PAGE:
When Lee Zalben quit his job as an ad executive to open New York City-based Peanut Butter & Co., the peanut butter sandwich shop he had dreamed up while still in college, he had no experience with the food business, but plenty of experience with profit and loss statements. That familiarity with finances helped him determine his startup costs, break-even point and how much he would have to sell to make a living.
Incorrect estimates of startup and operation costs trip up many new businesses, Babson professor Ceru says. He advises organizing a detailed plan of costs and revenue from the business launch until the point where it is expected to earn a profit. He calls the difference between the startup investment and the profit-making stage the “hole,” which needs to be filled with one of several types of capital or investment, such as personal resources, loans or investment from family and friends, commercial loans or outside investment from angels or venture capitalists.
Beverding knew his racetrack wouldn’t be fast-growth enough to interest venture capitalists or most angel investors. Instead, he turned to friends and family. In exchange, five family members own partnership stakes, and his father-in-law purchased the property on which the track is located.
Henderson and Massa used the proceeds from the sale of their Manhattan apartment, as well as personal savings and sweat equity to purchase and renovate the Roxbury. Once the business began to make money, bank loans financed the two additions.
Zalben came up with his Rs.45 lakh in startup costs mostly through savings and credit cards. Yet even with his financial expertise, he admits his projections weren’t perfect. “I took my best estimate and added 25 percent more to it. In retrospect, I should have doubled it,” he says. “Everyone learns the hard way that it costs more than you think it will.”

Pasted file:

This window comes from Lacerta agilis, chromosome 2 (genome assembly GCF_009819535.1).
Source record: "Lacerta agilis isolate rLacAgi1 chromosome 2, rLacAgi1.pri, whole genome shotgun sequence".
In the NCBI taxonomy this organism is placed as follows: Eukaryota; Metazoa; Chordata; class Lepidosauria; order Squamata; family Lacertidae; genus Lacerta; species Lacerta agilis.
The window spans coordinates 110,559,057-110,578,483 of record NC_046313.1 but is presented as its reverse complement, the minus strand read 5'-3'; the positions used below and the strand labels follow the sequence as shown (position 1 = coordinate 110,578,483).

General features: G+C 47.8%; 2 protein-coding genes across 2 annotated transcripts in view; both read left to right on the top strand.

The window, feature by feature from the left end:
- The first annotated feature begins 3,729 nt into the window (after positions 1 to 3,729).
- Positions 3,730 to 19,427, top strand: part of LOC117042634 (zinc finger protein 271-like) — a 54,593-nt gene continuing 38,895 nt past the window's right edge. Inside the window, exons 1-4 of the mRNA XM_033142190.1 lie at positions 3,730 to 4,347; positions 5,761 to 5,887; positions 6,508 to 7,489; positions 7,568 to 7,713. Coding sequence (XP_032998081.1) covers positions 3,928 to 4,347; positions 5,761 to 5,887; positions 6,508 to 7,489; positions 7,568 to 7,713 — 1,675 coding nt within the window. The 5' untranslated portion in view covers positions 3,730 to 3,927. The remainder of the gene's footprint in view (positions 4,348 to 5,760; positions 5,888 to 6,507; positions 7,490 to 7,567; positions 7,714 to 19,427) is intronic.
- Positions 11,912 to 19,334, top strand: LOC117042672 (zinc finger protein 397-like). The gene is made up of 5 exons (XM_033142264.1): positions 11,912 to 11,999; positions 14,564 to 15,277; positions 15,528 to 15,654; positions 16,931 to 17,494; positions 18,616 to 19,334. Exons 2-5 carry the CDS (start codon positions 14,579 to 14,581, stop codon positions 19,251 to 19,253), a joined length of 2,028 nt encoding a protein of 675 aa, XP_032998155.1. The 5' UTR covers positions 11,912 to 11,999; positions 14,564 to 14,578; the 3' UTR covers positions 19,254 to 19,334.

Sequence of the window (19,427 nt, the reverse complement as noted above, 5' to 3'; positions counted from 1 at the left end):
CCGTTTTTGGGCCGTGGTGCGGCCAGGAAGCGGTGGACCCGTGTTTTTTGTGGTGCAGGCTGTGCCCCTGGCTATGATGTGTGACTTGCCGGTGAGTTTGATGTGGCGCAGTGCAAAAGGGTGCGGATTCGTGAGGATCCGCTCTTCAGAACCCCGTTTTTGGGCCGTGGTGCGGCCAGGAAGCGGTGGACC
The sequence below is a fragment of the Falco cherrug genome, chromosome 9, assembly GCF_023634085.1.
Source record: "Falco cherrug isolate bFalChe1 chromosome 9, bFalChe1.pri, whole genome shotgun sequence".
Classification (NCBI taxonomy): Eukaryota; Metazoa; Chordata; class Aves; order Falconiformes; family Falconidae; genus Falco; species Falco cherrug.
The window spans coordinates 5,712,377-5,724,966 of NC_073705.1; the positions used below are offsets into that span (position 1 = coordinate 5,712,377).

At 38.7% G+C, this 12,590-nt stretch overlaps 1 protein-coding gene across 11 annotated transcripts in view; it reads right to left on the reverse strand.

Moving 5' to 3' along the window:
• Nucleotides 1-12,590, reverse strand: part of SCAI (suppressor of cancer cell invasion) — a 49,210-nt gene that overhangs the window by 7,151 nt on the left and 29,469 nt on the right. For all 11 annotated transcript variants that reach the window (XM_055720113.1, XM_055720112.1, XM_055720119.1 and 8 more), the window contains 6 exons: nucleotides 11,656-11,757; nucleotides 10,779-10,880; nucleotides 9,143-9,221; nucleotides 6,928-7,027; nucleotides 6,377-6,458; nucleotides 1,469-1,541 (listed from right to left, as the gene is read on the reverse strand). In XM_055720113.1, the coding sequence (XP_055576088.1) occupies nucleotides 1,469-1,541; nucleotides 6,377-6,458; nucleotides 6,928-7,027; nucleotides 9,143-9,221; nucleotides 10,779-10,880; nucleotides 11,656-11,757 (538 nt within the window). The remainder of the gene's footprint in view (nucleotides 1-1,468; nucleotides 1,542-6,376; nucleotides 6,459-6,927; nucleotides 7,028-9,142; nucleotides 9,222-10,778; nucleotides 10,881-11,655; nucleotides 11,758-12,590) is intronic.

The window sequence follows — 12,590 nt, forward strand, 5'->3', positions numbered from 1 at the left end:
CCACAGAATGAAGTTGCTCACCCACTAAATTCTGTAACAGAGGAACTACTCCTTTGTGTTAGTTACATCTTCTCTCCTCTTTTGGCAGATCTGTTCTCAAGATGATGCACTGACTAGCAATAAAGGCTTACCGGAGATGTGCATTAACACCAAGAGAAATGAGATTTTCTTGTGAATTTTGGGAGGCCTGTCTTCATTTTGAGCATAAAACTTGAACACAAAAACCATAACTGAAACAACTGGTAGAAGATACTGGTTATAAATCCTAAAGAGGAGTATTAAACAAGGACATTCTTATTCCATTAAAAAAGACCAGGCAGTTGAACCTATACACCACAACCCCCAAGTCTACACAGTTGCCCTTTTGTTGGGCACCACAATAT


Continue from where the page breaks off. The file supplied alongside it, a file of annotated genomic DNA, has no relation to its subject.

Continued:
Of course, sometimes the best-laid plans go awry. Beverding’s track opened at the beginning of one of the worst financial crises in history. In response, he and Rivers shifted their business model to include corporate and driver education events and specialized team programs, which broadened their revenue base. Business slipped a bit, but still met fourth-quarter 2010 and first-quarter 2011 projections.
Zalben also shifted his vision from being the peanut butter sandwich shop king to becoming a peanut butter wholesaler. The Peanut Butter & Co. wholesale line launched in 2003 and is sold in 15,000 stores throughout the U.S. and Canada. With exports to the U.K., Japan, Australia and Hong Kong, the company earns more than Rs.45 crore in annual revenue.
There are no guarantees for success, Bradberry says, but by taking advantage of the experience you have, being aggressive in finding out what you don’t know about your business and being careful with money, you can increase your chances. Be smart in ensuring there is truly a market for your products and services. As Bradberry puts it, “An idea isn’t great until the market says it is.”

















































































An Idea Called ideaken



Two IT professionals Jayesh Badani and Madhu Mani branched out to start ideaken, a platform for collaborative innovation.
Jayesh Badani and Madhu Mani both spent over a decade in the IT sector and met each other at Wipro where they spent about four years together. Badani was part of the IT firm’s innovation process and it was during this phase that the idea to make innovation for collaboration germinated. In November 2009, along with Mani who was ready to take the entrepreneurial leap of faith, Badani launched ideaken, a platform to connect innovation seekers with solvers. “Projects can be across any domain, innovation as we define it is something novel that does not exist in public or with any company,” says Badani, Founder and CEO, ideaken. As a platform, ideaken enables enterprise innovation seekers to collaborate with innovation solvers, who could be customers, global pool of talent, research vendors or academia, and find solutions to their challenges, powered by technology. In two years, it has proved the viability of its concept, and found feasible solutions for 40 percent of the total 40-45 complex innovation needs it has received so far.